This is how I personally like to organize my training, and it’s similar to the method I advocate in my fitness books for men and women, Bigger Leaner Stronger and Thinner Leaner Stronger

FAQ #2: Are there accurate dumbbell bench press standards to aim for?

One rule of thumb you’ll often hear for a good dumbbell bench press standard is that you should be able to dumbbell bench press 80% of your barbell bench press (that’s including both dumbbells). 

For example, if you barbell bench press 200 pounds, you should be able to dumbbell bench press 160 pounds (80 pounds in each hand).  

If you don’t do much barbell bench pressing, though, then use these guidelines instead:

Dumbbell bench press standards for men:

  • Beginner: 0.6 times your body weight
  • Intermediate: 0.9 times your body weight
  • Advanced: 1.2 times your body weight

Dumbbell bench press standards for women:

  • Beginner: 0.3 times your body weight
  • Intermediate: 0.5 times your body weight
  • Advanced: 0.7 times your body weight

Note: With these standards, “Beginner” refers to anyone who’s been consistently training for 6-to-12 months, “Intermediate” refers to anyone who’s been consistently training for 1-to-3 years, and “Advanced” refers to anyone who’s been consistently training for more than 3 years. All strength standards refer to the minimum total weight (both dumbbells’ weight combined) you should be able to press for a single rep (one-rep max).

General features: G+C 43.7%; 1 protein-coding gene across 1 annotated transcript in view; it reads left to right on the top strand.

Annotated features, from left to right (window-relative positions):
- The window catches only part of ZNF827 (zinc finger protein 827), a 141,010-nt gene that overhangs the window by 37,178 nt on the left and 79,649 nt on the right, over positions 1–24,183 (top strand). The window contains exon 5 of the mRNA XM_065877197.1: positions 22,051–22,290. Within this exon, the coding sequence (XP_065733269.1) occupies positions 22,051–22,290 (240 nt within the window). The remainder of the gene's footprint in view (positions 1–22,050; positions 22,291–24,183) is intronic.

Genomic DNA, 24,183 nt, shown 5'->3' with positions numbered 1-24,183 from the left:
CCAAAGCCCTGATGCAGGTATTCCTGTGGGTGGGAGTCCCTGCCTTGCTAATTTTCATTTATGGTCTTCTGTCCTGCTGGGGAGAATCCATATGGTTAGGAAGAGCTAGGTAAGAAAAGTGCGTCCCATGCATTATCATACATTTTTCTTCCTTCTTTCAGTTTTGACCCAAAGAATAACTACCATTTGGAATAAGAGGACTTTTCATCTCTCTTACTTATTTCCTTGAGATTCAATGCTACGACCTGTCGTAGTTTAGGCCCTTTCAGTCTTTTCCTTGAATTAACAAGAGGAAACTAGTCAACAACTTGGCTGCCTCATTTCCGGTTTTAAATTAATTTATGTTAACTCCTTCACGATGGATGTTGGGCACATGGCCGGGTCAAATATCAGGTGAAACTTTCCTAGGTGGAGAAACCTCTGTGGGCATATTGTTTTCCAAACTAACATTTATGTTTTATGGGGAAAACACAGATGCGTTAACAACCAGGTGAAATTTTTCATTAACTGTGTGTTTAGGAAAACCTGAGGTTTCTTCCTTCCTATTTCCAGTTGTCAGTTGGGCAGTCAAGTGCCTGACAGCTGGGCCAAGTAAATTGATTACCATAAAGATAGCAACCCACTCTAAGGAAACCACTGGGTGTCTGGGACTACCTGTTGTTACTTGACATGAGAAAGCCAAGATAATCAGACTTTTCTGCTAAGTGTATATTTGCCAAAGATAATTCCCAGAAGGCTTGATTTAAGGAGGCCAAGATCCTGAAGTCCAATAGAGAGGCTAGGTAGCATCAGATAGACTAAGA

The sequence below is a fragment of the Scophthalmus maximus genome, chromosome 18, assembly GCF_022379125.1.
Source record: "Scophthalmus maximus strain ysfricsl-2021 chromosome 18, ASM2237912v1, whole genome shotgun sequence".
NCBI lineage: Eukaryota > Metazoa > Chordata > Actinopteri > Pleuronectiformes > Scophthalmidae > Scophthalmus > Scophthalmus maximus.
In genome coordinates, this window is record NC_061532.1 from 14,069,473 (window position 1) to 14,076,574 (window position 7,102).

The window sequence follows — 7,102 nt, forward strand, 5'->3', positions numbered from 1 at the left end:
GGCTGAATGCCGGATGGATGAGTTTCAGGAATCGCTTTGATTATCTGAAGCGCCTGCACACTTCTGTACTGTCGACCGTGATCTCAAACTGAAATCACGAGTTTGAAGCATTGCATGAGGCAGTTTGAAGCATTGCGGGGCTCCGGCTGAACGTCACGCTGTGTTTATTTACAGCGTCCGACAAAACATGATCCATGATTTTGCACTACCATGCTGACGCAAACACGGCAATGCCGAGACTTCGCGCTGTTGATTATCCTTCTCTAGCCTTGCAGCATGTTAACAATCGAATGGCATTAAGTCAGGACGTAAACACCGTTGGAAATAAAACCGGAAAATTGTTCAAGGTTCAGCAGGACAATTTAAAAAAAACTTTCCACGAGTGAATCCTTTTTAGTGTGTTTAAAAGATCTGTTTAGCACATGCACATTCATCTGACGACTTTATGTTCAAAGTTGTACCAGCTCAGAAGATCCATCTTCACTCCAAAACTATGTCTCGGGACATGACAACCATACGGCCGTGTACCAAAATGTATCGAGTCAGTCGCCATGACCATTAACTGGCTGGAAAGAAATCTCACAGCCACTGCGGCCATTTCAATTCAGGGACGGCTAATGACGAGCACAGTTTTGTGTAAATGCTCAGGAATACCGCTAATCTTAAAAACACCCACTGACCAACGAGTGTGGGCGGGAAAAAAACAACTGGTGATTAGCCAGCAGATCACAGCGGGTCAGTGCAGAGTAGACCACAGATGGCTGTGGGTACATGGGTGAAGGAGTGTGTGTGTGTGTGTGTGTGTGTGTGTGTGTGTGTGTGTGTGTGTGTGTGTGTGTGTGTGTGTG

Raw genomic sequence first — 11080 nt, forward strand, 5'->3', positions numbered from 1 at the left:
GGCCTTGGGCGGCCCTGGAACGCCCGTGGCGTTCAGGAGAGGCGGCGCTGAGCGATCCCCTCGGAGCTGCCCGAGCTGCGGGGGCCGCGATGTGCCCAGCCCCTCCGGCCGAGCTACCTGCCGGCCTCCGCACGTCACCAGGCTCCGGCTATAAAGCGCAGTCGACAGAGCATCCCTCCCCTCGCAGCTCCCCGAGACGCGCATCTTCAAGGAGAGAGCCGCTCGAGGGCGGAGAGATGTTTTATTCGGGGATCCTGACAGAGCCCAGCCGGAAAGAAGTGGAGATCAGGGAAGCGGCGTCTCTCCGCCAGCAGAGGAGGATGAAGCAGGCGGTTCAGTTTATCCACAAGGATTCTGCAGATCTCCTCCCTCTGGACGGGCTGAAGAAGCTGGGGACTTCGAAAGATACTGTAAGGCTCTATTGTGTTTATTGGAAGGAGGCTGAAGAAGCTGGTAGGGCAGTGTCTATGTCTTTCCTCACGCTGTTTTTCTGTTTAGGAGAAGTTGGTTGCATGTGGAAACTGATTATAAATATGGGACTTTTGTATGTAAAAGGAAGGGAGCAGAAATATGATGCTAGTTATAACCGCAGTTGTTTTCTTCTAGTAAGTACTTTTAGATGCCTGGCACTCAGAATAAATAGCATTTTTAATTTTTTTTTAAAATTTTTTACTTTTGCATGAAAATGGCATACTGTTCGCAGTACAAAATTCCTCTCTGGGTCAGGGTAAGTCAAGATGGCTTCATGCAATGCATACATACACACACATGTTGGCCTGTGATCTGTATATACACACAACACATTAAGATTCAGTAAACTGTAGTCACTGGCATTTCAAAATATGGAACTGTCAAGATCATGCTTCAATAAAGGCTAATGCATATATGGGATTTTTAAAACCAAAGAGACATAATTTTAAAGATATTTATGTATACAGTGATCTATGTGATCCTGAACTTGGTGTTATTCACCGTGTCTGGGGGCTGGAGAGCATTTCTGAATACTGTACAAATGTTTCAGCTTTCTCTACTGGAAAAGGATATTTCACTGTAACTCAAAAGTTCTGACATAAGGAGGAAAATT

FAQ #3: Is it possible to make a dumbbell vs. barbell bench press weight comparison?

It’s difficult to make a precise dumbbell to barbell bench press conversion, but you can estimate your max barbell bench press weight based on your max dumbbell bench press weight using the results of a study conducted by scientists at Sogn og Fjordane University College.

In this study, the researchers found that, on average, people could lift just under 20% more weight on the barbell bench press than they could on the dumbbell bench press.

This means that if you could do one rep on the dumbbell bench press with dumbbells weighing 80 pounds each (160 pounds total), you’ll likely be able to do one rep on the barbell bench press with around 200 pounds.

+ Scientific References